If you’re finding your mind racing more than usual, chances are you’re not alone right now. In fact, it’s human nature for our thoughts to wander especially during times of stress.
But preoccupation with wandering thoughts can lead to a vicious cycle of negative thinking which can contribute to poor mental wellbeing. Ruminating on and replaying our fears and anxieties in heads can often mean that we end up catastrophising.
If you find yourself preoccupied with bothersome thoughts, there are a few things you can do to clear your mind and focus on what you need to.
Focus on the present
One of the first places a racing mind tends to go to is either the past or the future. If you find your mind doing a little bit of unwanted time travel try bringing your thoughts back to the present day. While goal setting for the future is important, thinking about negative things that may or may not happen doesn’t do our mental wellbeing any good. The same goes for ruminating on the past â€“ there’s nothing we can do to change what has already happened, therefore there’s no point in fixating on it. Focusing on the present will help you train your mind to think about the things in your life that you can control.
Write it down
If you find your wandering thoughts are getting the better of you or keeping you up at night, writing them out can help you clear your mind. Rather pushing repeat on the same troublesome thoughts, jotting them down within a notebook is a great way to move your focus onto something else. Writing out your negative thoughts can also help you to reassess if all your worry is really necessary â€“ when something is written down you are able to look at your thoughts more objectively. If your thoughts are keeping you up at night, here are some more tips to help you get a great night’s sleep.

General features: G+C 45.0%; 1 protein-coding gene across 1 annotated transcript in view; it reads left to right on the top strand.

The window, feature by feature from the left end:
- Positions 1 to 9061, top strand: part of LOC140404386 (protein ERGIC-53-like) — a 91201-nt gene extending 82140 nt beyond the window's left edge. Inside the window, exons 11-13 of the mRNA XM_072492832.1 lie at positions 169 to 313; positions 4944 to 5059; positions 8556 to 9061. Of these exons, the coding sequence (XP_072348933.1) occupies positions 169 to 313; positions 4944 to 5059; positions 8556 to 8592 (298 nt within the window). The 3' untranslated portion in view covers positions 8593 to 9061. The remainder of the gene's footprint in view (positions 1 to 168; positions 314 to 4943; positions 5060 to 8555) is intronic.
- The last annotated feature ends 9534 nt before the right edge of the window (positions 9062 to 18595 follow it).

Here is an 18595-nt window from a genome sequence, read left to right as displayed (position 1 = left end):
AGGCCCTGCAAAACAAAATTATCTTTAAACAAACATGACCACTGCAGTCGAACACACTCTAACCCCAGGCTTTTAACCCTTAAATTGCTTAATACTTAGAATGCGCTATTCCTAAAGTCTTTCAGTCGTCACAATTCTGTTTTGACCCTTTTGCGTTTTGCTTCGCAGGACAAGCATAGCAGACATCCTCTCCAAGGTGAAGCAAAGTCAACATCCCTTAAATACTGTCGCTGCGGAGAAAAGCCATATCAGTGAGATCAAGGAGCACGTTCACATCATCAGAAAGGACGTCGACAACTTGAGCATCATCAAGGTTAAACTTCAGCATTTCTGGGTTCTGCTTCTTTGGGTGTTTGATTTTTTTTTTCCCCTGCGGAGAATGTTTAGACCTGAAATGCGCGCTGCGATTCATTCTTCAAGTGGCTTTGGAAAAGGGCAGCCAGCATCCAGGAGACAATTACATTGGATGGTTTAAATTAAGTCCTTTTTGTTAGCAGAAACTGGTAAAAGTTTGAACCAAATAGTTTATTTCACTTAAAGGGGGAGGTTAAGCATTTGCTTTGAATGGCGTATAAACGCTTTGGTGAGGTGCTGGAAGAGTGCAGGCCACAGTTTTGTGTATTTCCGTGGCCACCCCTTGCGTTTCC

Take a breath
Beating a racing mind can be as simple as taking your focus off of your mind and focusing on your breathing instead. When we start to get anxious or worried, the way we breathe often changes dramatically. Rather than taking deep breaths, when we are anxious we tend to take shallow, fast breaths.
To refocus your breathing relax your shoulders and inhale deeply through your nose. Feel your abdomen gently expand. Purse your lips and exhale out through your nose. Repeat this exercise five or so times to refocus your mind. If you find that your mind wanders often, it can be helpful to set up a little reminder to focus on your breathing. It can be as simple as putting a sticker on your desktop computer â€“ each time you look at the sticker practice the breathing exercise.